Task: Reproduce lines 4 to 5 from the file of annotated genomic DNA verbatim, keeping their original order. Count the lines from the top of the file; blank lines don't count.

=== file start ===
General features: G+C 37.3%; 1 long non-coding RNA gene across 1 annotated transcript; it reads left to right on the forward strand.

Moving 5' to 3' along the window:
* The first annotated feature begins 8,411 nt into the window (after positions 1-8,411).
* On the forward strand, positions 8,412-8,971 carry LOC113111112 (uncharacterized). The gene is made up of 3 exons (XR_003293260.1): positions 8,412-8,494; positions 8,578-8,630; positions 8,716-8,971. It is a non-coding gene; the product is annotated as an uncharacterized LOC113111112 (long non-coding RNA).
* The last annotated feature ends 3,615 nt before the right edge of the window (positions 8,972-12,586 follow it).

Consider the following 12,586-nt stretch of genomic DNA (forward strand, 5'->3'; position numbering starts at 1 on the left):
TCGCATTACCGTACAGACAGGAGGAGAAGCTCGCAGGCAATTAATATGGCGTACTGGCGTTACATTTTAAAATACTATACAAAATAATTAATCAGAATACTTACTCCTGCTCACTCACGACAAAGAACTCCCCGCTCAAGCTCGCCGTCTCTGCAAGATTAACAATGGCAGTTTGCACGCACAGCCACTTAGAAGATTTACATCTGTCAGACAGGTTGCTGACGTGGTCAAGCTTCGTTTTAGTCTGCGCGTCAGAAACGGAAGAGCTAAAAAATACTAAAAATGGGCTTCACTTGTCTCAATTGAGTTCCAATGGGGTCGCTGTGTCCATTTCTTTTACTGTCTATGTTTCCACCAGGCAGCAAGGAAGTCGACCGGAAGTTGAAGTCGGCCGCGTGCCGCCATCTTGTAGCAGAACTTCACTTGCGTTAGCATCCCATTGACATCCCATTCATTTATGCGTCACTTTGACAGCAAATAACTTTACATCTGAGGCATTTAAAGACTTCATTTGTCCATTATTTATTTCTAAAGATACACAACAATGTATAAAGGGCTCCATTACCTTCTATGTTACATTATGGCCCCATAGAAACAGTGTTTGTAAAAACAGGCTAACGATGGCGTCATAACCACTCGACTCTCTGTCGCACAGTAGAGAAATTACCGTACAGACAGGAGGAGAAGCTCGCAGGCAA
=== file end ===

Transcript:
* On the forward strand, positions 8,412-8,971 carry LOC113111112 (uncharacterized). The gene is made up of 3 exons (XR_003293260.1): positions 8,412-8,494; positions 8,578-8,630; positions 8,716-8,971. It is a non-coding gene; the product is annotated as an uncharacterized LOC113111112 (long non-coding RNA).
* The last annotated feature ends 3,615 nt before the right edge of the window (positions 8,972-12,586 follow it).